The dream came only partly to reality. Last spring the McFarlands played 27 games in Europe, took in $200,000 (easily enough to have paid all the various debts and expenses the hockey team and its manager had piled up) and did in fact win the world amateur championship at Prague. The team came back to Belleville serenaded by brass bands, with Denyes hailed as a conquering hero. But the hero's heart was heavy. For the European tour was taken out of his hands and run by the International Ice Hockey Association, which allowed the McFarlands only a thrifty $1,000 per game expense money, or a total of $27,000. When a preliminary audit called Denyes to account he was already a beaten man. "Show it the way it is," he said forlornly.
The report of the judicial inquiry indicates that "the way it is" was far worse than anyone had imagined. A man already disgraced in athletics, Denyes now faces the possibility of prosecution. Players are being sued for unreported income taxes. The town is being sued because neighboring suburbs were annexed and these say they want no part of a $142,000 hockey binge. The town's debt has soared, and the Belleville McFarlands have plummeted to the bottom of the hockey league.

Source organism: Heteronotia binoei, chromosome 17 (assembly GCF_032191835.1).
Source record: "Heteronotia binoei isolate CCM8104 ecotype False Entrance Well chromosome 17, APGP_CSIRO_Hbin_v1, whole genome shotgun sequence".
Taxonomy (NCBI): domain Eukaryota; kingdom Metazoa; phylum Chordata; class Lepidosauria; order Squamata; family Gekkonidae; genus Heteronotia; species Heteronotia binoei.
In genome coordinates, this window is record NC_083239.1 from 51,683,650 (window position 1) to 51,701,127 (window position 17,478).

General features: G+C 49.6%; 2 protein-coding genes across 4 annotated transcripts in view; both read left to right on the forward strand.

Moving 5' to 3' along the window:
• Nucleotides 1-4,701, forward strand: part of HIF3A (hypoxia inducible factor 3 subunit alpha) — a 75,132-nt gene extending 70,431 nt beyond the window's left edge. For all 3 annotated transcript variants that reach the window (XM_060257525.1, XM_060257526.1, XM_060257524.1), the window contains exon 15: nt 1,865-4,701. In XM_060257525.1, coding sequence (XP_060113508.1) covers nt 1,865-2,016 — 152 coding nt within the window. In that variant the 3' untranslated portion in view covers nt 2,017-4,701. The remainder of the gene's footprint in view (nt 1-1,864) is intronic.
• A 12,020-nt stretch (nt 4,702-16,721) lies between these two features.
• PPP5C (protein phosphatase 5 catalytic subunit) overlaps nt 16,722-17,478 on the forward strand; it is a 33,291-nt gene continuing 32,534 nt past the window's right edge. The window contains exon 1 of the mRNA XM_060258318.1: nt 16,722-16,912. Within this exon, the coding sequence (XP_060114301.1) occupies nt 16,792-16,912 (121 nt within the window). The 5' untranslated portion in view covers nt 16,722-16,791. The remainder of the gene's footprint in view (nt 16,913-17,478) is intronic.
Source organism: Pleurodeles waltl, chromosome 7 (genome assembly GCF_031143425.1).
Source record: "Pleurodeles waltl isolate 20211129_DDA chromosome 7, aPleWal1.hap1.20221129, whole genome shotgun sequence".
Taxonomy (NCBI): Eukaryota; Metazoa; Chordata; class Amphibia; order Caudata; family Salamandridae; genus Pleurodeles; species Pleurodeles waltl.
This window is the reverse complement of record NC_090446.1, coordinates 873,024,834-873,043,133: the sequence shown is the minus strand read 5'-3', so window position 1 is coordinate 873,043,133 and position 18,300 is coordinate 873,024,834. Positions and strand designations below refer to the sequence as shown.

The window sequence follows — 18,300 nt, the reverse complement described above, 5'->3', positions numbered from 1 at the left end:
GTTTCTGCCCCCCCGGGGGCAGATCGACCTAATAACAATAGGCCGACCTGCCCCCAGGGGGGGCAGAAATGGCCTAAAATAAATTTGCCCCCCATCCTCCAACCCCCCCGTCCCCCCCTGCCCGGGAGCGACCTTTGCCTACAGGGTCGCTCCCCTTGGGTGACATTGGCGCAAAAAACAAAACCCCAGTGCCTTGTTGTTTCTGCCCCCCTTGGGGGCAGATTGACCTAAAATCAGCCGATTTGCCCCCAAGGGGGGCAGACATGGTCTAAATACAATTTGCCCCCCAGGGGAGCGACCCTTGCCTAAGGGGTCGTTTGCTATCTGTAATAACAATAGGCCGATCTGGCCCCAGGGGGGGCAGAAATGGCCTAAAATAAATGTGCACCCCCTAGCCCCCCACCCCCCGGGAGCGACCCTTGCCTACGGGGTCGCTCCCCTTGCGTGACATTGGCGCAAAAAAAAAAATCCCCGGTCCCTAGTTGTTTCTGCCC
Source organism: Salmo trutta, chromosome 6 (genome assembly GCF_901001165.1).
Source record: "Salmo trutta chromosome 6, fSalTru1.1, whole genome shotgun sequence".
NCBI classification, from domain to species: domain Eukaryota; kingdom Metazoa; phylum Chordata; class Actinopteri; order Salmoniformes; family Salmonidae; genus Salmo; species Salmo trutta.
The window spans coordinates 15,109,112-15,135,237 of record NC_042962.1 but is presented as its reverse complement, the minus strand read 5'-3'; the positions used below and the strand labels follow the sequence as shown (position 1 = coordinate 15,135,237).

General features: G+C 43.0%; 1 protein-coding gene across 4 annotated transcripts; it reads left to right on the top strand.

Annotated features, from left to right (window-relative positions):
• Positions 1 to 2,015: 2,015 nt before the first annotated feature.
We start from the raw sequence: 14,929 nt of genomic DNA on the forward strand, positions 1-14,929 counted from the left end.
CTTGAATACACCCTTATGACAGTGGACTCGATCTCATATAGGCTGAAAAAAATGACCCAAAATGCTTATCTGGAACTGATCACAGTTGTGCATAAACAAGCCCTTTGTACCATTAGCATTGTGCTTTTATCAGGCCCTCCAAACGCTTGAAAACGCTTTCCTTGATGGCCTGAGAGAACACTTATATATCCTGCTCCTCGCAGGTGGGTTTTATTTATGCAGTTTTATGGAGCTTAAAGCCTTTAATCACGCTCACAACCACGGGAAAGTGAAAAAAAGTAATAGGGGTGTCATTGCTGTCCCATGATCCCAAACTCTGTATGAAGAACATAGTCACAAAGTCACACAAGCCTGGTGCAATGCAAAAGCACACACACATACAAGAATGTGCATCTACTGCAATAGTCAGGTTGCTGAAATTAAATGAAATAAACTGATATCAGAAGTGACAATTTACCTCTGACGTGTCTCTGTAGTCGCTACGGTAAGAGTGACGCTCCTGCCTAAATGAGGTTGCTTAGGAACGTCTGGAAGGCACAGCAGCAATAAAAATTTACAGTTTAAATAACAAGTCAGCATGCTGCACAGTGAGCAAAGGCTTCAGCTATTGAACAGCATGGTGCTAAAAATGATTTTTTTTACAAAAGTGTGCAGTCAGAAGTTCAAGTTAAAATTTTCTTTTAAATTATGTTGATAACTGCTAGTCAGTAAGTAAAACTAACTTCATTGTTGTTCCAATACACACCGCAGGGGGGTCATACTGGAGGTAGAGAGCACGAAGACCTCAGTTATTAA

Magnum est vectigal parsimonia, or, as any ignoramus knows, Probitas optima via per vitam est.
England's Philip John Noel-Baker, whose lifetime quest for Peace with a capital P last week won him the Nobel Prize, once followed another capital P with less success.
An outstanding athlete who was later to captain two British Olympic track teams, Noel-Baker was running for Pennsylvania's Haverford College in a 1907 U.S. intercollegiate track meet.
The outstanding opponent in the 43-man field was a Penn runner, and Noel-Baker's coach told him to follow "that man with the big P on his back" to the final turn, then sprint to victory.